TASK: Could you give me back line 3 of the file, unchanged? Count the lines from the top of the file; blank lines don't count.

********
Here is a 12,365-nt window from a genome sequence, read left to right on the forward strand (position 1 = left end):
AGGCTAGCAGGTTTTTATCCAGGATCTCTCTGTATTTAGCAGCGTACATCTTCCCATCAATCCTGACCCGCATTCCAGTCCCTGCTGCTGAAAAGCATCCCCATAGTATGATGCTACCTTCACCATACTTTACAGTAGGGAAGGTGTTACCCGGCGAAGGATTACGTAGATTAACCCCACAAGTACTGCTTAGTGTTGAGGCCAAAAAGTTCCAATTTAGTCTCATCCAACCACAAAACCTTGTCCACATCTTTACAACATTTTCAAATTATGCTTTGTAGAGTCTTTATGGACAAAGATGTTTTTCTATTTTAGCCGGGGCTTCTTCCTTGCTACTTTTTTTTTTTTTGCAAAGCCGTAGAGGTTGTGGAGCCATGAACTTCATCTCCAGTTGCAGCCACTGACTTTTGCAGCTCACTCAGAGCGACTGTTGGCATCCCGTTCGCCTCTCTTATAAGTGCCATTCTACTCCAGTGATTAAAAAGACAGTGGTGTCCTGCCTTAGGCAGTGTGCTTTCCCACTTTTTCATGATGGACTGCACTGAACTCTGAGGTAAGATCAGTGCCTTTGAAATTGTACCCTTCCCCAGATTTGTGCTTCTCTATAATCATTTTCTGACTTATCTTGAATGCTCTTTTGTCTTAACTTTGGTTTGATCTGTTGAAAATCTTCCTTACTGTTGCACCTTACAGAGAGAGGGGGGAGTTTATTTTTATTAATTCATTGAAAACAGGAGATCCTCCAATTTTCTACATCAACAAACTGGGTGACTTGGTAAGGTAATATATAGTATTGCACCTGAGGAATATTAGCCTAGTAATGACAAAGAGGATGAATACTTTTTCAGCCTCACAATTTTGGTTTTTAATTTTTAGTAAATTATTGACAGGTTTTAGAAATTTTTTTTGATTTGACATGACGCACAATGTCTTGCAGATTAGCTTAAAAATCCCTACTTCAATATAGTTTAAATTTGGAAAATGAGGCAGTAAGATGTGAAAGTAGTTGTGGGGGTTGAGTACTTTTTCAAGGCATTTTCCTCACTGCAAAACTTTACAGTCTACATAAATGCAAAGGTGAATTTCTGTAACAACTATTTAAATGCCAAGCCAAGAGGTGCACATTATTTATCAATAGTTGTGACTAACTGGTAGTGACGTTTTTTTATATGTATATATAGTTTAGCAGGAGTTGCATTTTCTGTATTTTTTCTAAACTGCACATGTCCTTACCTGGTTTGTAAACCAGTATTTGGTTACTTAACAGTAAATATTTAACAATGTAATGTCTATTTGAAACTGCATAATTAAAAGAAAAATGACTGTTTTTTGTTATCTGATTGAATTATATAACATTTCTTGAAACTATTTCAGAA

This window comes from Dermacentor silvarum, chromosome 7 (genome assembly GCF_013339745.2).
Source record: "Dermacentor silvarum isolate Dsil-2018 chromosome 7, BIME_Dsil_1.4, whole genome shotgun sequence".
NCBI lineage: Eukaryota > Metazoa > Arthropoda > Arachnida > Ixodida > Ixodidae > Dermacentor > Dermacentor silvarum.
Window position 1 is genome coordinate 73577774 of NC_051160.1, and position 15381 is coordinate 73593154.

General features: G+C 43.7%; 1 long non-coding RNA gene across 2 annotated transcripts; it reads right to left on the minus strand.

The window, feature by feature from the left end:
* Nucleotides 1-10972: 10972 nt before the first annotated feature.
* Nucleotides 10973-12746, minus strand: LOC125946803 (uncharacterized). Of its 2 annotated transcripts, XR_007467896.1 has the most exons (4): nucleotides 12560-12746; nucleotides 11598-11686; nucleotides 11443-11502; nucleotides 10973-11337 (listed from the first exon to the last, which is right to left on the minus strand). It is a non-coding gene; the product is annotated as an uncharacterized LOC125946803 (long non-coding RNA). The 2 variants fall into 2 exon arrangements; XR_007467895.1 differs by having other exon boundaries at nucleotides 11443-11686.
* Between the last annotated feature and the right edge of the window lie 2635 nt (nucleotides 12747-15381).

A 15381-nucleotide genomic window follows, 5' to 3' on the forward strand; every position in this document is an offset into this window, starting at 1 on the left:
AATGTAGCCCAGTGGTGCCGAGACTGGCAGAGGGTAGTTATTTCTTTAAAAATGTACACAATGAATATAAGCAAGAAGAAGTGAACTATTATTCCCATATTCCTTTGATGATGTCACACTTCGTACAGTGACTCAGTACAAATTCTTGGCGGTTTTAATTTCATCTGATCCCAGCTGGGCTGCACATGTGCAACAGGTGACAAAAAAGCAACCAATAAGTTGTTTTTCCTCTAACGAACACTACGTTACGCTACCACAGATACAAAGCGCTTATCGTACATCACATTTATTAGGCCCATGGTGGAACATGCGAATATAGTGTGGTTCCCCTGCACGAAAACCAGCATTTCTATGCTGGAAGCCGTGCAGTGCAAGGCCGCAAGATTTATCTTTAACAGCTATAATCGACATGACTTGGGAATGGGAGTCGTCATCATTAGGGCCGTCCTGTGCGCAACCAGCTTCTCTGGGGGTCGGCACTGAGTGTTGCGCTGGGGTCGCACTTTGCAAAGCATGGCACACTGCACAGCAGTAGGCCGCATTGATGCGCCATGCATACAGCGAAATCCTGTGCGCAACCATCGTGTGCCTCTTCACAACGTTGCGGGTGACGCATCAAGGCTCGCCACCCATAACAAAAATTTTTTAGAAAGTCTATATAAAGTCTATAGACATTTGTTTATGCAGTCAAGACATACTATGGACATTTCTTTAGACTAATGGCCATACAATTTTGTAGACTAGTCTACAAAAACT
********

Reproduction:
This window comes from Dermacentor silvarum, chromosome 7 (genome assembly GCF_013339745.2).